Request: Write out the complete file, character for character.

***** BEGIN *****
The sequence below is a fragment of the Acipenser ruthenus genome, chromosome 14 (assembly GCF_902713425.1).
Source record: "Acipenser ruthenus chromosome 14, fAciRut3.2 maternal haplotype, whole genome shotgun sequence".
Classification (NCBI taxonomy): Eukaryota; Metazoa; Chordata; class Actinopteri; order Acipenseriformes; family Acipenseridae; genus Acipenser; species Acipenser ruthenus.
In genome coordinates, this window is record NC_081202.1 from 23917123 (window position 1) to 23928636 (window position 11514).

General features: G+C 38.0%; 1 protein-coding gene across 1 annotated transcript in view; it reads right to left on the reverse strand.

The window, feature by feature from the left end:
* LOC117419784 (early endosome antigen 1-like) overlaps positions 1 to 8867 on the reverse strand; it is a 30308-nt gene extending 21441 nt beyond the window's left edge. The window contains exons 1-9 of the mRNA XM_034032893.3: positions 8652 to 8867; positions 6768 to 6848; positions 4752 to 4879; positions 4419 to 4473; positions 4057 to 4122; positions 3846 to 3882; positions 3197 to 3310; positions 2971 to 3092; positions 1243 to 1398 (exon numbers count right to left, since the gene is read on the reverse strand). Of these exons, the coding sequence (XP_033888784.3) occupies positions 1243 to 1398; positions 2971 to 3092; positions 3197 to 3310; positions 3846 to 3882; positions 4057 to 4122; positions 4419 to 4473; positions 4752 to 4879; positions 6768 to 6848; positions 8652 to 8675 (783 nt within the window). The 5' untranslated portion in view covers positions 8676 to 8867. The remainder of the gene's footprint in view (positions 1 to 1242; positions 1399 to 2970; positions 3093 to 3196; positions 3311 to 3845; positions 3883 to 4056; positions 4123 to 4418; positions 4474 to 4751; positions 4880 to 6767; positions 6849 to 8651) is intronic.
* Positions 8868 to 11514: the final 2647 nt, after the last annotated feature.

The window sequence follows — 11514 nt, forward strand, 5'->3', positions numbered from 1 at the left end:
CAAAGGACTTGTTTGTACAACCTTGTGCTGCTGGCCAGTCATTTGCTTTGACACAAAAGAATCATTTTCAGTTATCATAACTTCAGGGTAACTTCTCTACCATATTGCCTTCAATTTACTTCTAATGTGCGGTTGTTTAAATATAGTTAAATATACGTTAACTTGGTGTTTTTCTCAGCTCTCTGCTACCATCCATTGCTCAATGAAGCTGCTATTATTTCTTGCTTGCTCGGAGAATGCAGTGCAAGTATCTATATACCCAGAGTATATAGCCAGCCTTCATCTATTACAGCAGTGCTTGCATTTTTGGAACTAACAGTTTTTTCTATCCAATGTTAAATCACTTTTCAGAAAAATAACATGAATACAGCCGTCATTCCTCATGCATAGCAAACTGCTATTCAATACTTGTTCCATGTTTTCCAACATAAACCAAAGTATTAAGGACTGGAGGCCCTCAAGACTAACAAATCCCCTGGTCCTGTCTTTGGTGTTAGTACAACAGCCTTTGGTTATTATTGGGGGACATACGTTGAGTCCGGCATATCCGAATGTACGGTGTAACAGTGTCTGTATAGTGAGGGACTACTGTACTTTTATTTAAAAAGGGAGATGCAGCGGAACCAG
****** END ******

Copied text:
The sequence below is a fragment of the Acipenser ruthenus genome, chromosome 14 (assembly GCF_902713425.1).
Source record: "Acipenser ruthenus chromosome 14, fAciRut3.2 maternal haplotype, whole genome shotgun sequence".
Classification (NCBI taxonomy): Eukaryota; Metazoa; Chordata; class Actinopteri; order Acipenseriformes; family Acipenseridae; genus Acipenser; species Acipenser ruthenus.
In genome coordinates, this window is record NC_081202.1 from 23917123 (window position 1) to 23928636 (window position 11514).

General features: G+C 38.0%; 1 protein-coding gene across 1 annotated transcript in view; it reads right to left on the reverse strand.

The window, feature by feature from the left end:
* LOC117419784 (early endosome antigen 1-like) overlaps positions 1 to 8867 on the reverse strand; it is a 30308-nt gene extending 21441 nt beyond the window's left edge. The window contains exons 1-9 of the mRNA XM_034032893.3: positions 8652 to 8867; positions 6768 to 6848; positions 4752 to 4879; positions 4419 to 4473; positions 4057 to 4122; positions 3846 to 3882; positions 3197 to 3310; positions 2971 to 3092; positions 1243 to 1398 (exon numbers count right to left, since the gene is read on the reverse strand). Of these exons, the coding sequence (XP_033888784.3) occupies positions 1243 to 1398; positions 2971 to 3092; positions 3197 to 3310; positions 3846 to 3882; positions 4057 to 4122; positions 4419 to 4473; positions 4752 to 4879; positions 6768 to 6848; positions 8652 to 8675 (783 nt within the window). The 5' untranslated portion in view covers positions 8676 to 8867. The remainder of the gene's footprint in view (positions 1 to 1242; positions 1399 to 2970; positions 3093 to 3196; positions 3311 to 3845; positions 3883 to 4056; positions 4123 to 4418; positions 4474 to 4751; positions 4880 to 6767; positions 6849 to 8651) is intronic.
* Positions 8868 to 11514: the final 2647 nt, after the last annotated feature.

The window sequence follows — 11514 nt, forward strand, 5'->3', positions numbered from 1 at the left end:
CAAAGGACTTGTTTGTACAACCTTGTGCTGCTGGCCAGTCATTTGCTTTGACACAAAAGAATCATTTTCAGTTATCATAACTTCAGGGTAACTTCTCTACCATATTGCCTTCAATTTACTTCTAATGTGCGGTTGTTTAAATATAGTTAAATATACGTTAACTTGGTGTTTTTCTCAGCTCTCTGCTACCATCCATTGCTCAATGAAGCTGCTATTATTTCTTGCTTGCTCGGAGAATGCAGTGCAAGTATCTATATACCCAGAGTATATAGCCAGCCTTCATCTATTACAGCAGTGCTTGCATTTTTGGAACTAACAGTTTTTTCTATCCAATGTTAAATCACTTTTCAGAAAAATAACATGAATACAGCCGTCATTCCTCATGCATAGCAAACTGCTATTCAATACTTGTTCCATGTTTTCCAACATAAACCAAAGTATTAAGGACTGGAGGCCCTCAAGACTAACAAATCCCCTGGTCCTGTCTTTGGTGTTAGTACAACAGCCTTTGGTTATTATTGGGGGACATACGTTGAGTCCGGCATATCCGAATGTACGGTGTAACAGTGTCTGTATAGTGAGGGACTACTGTACTTTTATTTAAAAAGGGAGATGCAGCGGAACCAG